When I heard about the death of Ian Walker my first thought was that if my life was a film, this would be the beginning of the ‘fundraise to save the Waverley montage’.
The film would end with the citizens of Edinburgh coming together to stop The Waverley being turned into another tourist-trap chain pub, saving the place that is arguably so important to the history of the Festival that so many of its neighbours cash in on.
It is difficult to know how this idea could become reality, because since the news broke any further information about the pub’s future has been scarce.
As such, I am writing in an attempt to register my feelings with the faceless Capital in whose hands its future currently lies.
The Waverley’s collection of Festival posters, which would be a huge loss in themselves, are a testament to its continuing support of the arts, not just during the Festival, but all year round.
I’ve been to gigs, performance art nights and stand-up shows there that were all brilliantly memorable, and the role the venue played in those events was unique and significant.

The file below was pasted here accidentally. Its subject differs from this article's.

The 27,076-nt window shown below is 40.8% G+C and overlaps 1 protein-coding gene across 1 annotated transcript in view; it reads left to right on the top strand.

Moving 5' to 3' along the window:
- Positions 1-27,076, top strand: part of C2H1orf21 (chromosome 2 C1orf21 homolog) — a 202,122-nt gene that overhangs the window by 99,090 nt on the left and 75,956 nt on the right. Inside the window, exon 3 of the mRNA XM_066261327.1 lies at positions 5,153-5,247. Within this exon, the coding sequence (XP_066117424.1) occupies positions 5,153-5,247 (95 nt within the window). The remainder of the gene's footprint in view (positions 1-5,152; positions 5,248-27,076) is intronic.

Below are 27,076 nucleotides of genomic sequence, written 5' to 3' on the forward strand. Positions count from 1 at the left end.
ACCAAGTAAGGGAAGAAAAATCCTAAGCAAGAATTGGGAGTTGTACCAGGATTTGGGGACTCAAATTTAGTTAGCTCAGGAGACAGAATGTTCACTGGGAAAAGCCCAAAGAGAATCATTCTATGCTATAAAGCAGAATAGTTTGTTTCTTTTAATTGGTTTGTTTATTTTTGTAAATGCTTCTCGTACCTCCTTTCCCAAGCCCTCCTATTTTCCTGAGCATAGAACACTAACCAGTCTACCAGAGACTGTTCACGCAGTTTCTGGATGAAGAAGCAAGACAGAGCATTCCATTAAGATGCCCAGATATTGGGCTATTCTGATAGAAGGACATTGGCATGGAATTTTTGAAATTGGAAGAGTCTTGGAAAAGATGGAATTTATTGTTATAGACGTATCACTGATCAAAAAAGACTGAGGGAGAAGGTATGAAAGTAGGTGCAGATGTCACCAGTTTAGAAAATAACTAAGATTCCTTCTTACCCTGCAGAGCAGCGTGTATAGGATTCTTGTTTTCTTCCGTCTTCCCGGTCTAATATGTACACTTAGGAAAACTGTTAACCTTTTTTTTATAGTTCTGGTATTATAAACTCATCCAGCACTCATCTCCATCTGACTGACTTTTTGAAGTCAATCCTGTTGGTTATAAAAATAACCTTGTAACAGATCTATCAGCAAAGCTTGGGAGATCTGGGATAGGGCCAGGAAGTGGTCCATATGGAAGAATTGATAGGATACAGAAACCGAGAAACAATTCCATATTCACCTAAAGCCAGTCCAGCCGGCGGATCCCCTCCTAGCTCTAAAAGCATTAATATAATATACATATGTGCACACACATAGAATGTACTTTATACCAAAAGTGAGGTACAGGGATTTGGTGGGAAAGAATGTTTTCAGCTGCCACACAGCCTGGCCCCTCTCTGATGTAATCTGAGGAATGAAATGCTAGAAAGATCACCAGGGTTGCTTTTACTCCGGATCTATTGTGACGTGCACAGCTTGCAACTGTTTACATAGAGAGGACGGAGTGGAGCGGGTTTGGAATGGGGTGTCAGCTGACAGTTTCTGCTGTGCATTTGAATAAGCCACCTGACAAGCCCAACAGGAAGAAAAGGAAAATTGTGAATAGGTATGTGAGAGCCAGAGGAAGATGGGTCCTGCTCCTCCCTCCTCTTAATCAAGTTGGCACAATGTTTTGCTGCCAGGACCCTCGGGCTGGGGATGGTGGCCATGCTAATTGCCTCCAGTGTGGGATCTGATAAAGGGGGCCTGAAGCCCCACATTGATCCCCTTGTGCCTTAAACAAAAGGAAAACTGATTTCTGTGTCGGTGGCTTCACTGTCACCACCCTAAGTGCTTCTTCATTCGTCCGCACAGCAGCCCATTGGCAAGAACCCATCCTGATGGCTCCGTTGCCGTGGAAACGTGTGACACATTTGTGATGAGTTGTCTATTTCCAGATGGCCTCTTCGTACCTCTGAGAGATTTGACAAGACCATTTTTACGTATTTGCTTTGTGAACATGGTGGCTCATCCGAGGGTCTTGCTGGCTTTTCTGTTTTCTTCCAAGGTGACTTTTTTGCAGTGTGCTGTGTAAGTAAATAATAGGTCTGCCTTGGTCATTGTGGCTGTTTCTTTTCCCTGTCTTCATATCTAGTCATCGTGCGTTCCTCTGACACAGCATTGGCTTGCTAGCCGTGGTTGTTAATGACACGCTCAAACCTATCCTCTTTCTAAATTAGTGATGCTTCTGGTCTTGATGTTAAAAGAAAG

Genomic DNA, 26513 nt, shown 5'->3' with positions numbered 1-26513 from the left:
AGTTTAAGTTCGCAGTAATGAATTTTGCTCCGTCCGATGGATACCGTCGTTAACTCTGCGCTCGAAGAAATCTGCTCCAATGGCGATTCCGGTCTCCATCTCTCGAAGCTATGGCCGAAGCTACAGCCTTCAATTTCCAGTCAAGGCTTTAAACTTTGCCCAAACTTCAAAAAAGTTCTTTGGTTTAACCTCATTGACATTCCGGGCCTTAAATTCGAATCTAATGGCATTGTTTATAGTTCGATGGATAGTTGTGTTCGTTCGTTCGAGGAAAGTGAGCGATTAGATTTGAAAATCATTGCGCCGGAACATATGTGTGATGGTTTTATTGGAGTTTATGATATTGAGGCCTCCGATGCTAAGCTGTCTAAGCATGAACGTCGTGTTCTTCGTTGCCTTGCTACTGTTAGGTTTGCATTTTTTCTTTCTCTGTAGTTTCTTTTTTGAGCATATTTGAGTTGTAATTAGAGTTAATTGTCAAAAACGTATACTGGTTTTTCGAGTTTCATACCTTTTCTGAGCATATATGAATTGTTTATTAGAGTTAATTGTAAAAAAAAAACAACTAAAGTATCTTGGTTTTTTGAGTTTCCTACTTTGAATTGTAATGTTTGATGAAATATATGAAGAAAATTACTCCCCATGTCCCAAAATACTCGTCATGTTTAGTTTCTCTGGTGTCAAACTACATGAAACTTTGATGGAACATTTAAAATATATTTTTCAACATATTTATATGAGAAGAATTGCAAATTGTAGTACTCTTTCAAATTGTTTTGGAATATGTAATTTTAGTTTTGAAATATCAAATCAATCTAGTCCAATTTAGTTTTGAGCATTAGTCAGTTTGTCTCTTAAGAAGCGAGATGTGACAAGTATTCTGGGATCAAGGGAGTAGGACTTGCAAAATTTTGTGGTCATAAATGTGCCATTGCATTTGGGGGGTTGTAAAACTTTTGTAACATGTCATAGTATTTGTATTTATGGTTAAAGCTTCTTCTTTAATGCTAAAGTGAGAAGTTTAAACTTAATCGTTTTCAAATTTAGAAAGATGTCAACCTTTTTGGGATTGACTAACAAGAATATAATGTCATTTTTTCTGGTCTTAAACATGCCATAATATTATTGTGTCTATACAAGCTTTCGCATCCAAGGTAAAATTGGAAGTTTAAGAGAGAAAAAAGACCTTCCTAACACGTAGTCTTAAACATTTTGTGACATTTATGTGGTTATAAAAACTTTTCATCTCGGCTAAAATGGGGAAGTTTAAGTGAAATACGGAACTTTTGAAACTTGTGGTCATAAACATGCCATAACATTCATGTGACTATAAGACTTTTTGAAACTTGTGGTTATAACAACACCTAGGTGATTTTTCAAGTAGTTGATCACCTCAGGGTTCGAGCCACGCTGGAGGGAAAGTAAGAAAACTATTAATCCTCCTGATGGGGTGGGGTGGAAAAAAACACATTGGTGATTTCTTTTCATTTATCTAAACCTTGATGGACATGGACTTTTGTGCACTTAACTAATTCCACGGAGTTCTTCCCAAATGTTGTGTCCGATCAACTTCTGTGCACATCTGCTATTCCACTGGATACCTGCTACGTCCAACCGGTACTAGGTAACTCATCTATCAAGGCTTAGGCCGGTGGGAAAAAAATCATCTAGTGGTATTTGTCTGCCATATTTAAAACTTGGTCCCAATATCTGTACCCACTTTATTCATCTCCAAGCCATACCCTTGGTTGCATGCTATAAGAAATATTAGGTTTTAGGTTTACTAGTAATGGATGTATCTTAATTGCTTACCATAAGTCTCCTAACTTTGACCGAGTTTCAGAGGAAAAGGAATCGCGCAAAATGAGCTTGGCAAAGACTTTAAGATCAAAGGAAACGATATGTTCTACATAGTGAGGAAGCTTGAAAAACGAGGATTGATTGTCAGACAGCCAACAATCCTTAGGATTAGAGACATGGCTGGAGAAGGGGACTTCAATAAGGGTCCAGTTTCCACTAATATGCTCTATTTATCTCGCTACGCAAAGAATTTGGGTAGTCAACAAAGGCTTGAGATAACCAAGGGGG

I’m not the only person for whom this place is important and definitely not the only person who would be devastated to see it go - or worse, taken over as part of an unsympathetic business venture.
Rather than have The Waverley Bar quietly taken away from us by the highest bidding pub chain, I would like to see it be taken over by the community. It could be run co-operatively and continue to be of relevance to the residents of Edinburgh, continue to support its grass-roots art and music scene.
I work in a pub and volunteer for an artist-run organisation, and can see how perfectly a co-operatively run Waverley Bar could span both scenes.
Given a chance, through a crowd-funding campaign it seems entirely achievable; I believe that there are enough people who would be in support of this to make it happen, so I hope this letter becomes the first shot of my ‘save the Waverley’ montage.
Timothea Armour, Spey Terrace, Edinburgh